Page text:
Best works of fiction?

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Agent of the International's picture
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Jul 23 2013 18:37
Best works of fiction?

So, the title says it all. Particularly sci-fi and fantasy, but not exclusively.

Title and author.

Thanks.

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Jul 23 2013 20:44

Rendevous with Rama
Arthur C. Clarke

And the rest of the series of course. Really great hard sci-fi.

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Jul 23 2013 21:11

I'm currently reading a book called The Good Soldier Svejk, which is about a amicable, alcoholic chancer who get caught up in the clumsy political, police and military bureaucracy of the Austro-Hungarian Empire at the beginning of WW1. Svejk constantly sabotages everyone in whose net he finds himself, whilst maintaining an outward facade of innocence to his 'superiors'. It reminds me a bit of Kämpa Tillsammans and others when they talk about 'faceless resistance'. More importantly, it is very funny.

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Jul 23 2013 21:19

Fremder by Russell Hoban. It's sci fi but threads into so many aspects of human life - it's his only sci fi book. This guy is my favourite author.

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Jul 23 2013 21:58

Infinite jest - David Foster Wallace is an amazing novel with sci-fi overtones set in a tennis academy in a dystopian America. It's long and quite complex (it has hundreds of footnotes, which you have to read, and many of the footnotes themselves have footnotes), but it's really worth it

On this subject, especially seeing as Iain Banks has just died, anyone have any recommendations for one of his sci-fi books to read first?

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Jul 23 2013 22:24

Vonnegut, all of it

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Jul 24 2013 10:09
jura wrote:
Vonnegut, all of it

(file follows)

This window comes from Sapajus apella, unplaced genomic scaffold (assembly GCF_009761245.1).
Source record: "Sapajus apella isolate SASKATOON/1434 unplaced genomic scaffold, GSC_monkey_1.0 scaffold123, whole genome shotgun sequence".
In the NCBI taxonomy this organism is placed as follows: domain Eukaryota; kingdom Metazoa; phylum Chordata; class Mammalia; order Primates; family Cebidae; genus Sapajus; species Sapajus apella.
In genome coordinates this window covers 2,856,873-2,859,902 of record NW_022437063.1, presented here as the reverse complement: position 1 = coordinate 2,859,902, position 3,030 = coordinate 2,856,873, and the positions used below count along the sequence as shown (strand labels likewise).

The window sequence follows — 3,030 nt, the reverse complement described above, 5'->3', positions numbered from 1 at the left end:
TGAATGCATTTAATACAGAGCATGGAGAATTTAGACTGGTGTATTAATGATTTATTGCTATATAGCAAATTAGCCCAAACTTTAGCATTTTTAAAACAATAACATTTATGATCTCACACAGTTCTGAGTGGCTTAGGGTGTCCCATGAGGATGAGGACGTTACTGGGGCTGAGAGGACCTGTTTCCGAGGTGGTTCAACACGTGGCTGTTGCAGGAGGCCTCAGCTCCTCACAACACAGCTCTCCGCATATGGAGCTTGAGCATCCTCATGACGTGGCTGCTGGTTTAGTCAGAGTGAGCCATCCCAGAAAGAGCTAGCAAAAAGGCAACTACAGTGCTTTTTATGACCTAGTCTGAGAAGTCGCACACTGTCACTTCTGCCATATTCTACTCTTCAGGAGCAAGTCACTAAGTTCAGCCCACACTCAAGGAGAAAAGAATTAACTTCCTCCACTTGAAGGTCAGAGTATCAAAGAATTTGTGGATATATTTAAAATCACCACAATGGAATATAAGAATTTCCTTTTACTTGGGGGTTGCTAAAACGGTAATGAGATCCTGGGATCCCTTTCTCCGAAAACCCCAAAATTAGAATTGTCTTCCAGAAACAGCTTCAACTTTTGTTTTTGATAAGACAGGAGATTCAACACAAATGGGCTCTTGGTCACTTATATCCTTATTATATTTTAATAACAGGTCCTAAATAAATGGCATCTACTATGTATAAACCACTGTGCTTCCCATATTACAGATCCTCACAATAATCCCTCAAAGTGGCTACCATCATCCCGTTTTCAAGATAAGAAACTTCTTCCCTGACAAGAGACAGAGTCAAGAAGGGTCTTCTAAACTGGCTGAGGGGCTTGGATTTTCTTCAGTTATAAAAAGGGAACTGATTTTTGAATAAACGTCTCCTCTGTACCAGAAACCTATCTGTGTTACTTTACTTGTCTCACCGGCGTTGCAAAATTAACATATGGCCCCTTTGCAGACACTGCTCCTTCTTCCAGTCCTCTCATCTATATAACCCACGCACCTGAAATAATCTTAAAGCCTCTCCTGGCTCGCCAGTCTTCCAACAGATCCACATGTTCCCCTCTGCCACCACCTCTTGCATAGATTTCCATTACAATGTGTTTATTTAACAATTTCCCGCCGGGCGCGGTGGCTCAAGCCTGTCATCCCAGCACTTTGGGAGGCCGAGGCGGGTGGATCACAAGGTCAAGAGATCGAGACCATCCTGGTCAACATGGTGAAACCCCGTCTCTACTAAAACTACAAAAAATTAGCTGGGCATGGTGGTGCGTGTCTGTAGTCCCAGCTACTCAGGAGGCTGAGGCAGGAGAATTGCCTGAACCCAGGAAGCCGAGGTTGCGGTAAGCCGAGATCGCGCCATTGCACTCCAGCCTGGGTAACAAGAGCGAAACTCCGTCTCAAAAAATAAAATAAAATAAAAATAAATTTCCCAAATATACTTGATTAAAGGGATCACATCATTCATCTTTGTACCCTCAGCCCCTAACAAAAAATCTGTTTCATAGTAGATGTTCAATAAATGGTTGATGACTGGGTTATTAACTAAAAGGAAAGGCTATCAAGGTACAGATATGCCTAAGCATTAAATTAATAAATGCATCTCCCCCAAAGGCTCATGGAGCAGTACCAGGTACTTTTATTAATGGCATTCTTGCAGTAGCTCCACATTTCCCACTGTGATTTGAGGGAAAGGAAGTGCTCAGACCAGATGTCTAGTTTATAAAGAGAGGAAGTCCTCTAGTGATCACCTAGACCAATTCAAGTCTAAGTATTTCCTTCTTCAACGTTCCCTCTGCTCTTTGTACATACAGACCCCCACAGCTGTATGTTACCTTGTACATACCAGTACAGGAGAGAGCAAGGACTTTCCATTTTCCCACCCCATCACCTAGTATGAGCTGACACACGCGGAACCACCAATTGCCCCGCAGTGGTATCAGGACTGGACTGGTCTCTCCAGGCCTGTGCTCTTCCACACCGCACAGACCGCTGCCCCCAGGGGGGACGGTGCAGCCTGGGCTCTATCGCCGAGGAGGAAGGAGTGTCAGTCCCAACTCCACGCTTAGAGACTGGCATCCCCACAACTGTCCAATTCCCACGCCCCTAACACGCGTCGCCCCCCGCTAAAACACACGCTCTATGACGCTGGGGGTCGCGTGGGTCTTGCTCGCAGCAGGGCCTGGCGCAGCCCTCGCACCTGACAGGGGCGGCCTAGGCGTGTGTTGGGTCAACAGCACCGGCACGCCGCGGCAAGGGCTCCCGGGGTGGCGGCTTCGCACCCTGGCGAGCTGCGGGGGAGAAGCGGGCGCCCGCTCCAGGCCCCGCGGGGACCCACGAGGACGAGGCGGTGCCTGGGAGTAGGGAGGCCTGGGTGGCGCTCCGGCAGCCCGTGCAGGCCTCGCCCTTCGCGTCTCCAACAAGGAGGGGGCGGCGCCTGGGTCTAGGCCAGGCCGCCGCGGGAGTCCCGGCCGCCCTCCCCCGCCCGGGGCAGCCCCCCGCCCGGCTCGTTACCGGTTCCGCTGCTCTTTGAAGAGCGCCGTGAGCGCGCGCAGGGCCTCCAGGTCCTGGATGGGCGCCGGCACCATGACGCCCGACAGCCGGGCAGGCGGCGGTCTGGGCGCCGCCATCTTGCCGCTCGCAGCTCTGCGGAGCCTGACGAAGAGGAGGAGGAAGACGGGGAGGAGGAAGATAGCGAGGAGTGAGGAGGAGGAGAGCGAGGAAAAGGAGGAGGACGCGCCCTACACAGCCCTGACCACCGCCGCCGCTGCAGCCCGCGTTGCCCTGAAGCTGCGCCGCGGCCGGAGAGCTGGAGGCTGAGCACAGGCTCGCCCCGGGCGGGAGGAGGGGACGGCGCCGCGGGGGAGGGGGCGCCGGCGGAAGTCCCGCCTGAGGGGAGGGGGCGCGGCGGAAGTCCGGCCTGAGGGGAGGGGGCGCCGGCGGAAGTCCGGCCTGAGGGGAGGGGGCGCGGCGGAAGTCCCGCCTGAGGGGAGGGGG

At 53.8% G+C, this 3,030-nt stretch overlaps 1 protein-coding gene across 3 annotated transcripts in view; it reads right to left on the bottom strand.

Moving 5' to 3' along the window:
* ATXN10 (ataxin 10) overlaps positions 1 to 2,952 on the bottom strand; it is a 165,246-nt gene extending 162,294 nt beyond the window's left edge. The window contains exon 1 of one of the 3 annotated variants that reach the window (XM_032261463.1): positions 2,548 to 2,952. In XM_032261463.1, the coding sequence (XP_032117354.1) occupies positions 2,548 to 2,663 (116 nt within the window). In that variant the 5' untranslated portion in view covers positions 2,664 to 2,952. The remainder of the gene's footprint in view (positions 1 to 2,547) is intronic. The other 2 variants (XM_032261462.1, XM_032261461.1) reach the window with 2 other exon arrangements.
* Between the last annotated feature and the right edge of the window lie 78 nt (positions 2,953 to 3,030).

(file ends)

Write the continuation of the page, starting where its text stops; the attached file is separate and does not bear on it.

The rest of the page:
this.

Matt
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Jul 24 2013 10:57
Quote:
On this subject, especially seeing as Iain Banks has just died, anyone have any recommendations for one of his sci-fi books to read first?

I'd really recommend The Player of Games. It's the second in the series and one of the best I think.

I really love Stephen Baxter, it's hard SF but really great in terms of story and ideas. The Xeelee sequence in particular and maybe the Manifold trilogy.

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Jul 24 2013 13:06

Thanks Matt. Jim, The Wasp Factory is great, but it's not one of his sci-fi novels, which he writes as Iain M Banks.

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Jul 24 2013 16:19

Perhaps most Western readers won't be familiar with this: Chingiz Aitmatov: The Day Lasts More Than a Hundred Years. I can't recommend it highly enough. Also, I was wondering if any of the sci-fi fans here know the Strugatsky brothers? (Their Roadside Picnic is the basis for Tarkovsky's film Stalker.)

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Jul 25 2013 02:21

here's a couple speculative fiction / sci-fi novels that depict anarchist societies in action. pretty awesome!

- The Dispossessed (Ursula K. LeGuin)
- Woman on the Edge of Time (Marge Piercy)

I also recently read and LOVED this memoir:
- Something Fierce: Memoir of a Revolutionary Daughter (Carmen Aguirre)

yeah, not fiction, but it's a great story.

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Jul 25 2013 12:11

Infinite Jest was already named and that is a must read but after that I would recommend "Underworld" by Don Delillo. Published in the same year as Infinite Jest, Underworld is quite similar in terms of its non-linear plot (if you can call it a plot), its formidable length, and most of all its examination of boredom and pain in modern America. Whereas Infinite Jest examines the lives of people who are horribly disturbed mentally, Underworld seeks to examine the lives of people who are quite normal but are simply bored.

It is interesting I think that Infinite Jest reads almost like one of the greatest attacks on capitalism and the spectacle ever written but yet its author David Foster Wallace was a complete idiot when it came to writing about politics. What I never understood about DFW was his constant refusal to abandon his respect for academia and liberalism. If you think about it, here was a guy whose mind was being slowly roasted alive by the inhumanity of capitalist relations and all he did with his intellectual life is defend its core values. It's a sort of deranged self-hatred I think. Maybe this is what separates DFW from the likes of Guy Debord. Whereas DFW spent his whole life writing in defense of the system that was killing him, Guy Debord had enough self-respect that he spent his whole life relentlessly criticizing the society which was destroying him. Of course I guess in the end we all know they both killed themselves so I don't know what difference it really makes.

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Jul 25 2013 21:20

Thanks guys! A lot of these titles sound interesting. Especially Infinite Jest (although 1000 pages!) and Underworld which I'll definitely want to look into.

Soapy wrote: